Evaluate expressions, evaluates an expression and writes the result on standard output. A blank line below separates increasing precedence groups.
expr expression expr option
--help Display help and exit --version output version information and exit
ARG1 | ARG2 ARG1 if it is neither null nor 0, otherwise ARG2 ARG1 & ARG2 ARG1 if neither argument is null or 0, otherwise 0 ARG1 < ARG2 ARG1 is less than ARG2 ARG1 <= ARG2 ARG1 is less than or equal to ARG2 ARG1 = ARG2 ARG1 is equal to ARG2 ARG1 != ARG2 ARG1 is unequal to ARG2 ARG1 >= ARG2 ARG1 is greater than or equal to ARG2 ARG1 > ARG2 ARG1 is greater than ARG2 ARG1 + ARG2 Arithmetic sum of ARG1 and ARG2 ARG1 - ARG2 Arithmetic difference of ARG1 and ARG2 ARG1 * ARG2 Arithmetic product of ARG1 and ARG2 ARG1 / ARG2 Arithmetic quotient of ARG1 divided by ARG2 ARG1 % ARG2 Arithmetic remainder of ARG1 divided by ARG2 STRING : REGEXP Anchored pattern match of REGEXP in STRING match STRING REGEXP Same as STRING : REGEXP substr STRING POS LENGTH Substring of STRING, POS counted from 1 index STRING CHARS Index in STRING where any CHARS is found, or 0 length STRING Length of STRING + TOKEN Interpret TOKEN as a string, even if it is a keyword like 'match' or an operator like '/' ( EXPRESSION ) Value of EXPRESSION
Beware that many operators need to be escaped or quoted for shells.
Comparisons are arithmetic if both ARGs are numbers, else lexicographical.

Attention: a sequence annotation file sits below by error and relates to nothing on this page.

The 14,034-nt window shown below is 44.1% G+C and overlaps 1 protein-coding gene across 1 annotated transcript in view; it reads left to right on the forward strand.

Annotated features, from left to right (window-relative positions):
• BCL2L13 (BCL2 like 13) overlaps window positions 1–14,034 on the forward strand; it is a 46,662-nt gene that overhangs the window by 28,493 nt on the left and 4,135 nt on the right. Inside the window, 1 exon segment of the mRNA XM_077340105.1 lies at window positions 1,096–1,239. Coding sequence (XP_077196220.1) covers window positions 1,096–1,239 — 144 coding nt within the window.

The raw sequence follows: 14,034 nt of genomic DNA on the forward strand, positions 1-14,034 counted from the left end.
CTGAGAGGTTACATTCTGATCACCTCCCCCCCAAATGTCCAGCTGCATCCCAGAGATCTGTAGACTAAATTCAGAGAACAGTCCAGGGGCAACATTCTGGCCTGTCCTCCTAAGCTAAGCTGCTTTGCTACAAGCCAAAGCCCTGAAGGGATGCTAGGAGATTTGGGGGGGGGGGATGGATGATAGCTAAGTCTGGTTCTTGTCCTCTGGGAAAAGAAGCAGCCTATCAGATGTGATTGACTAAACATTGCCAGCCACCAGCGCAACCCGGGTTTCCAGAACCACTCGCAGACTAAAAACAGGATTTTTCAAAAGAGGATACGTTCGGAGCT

Pattern matches return the string matched between \( and \) or null;
if \( and \) are not used, they return the number of characters matched or 0.
0 if EXPRESSION is neither null nor 0,
1 if EXPRESSION is null or 0,
2 if EXPRESSION is syntactically invalid,
3 if an error occurred.
Each token of the expression must be a separate argument.
Operands are either numbers or strings. `expr’ coerces anything appearing in an operand position to an integer or a string depending on the operation being applied to it.
Strings are not quoted for `expr’ itself, though you might need to quote them to protect characters with special meaning to the shell, e.g., spaces.
Operators can be given as infix symbols or prefix keywords. Parentheses may be used for grouping in the usual manner (you must quote parentheses to avoid the shell evaluating them, however).
`expr’ supports pattern matching and other string operators. These have lower precedence than both the numeric and relational operators (in the next sections).
STRING : REGEX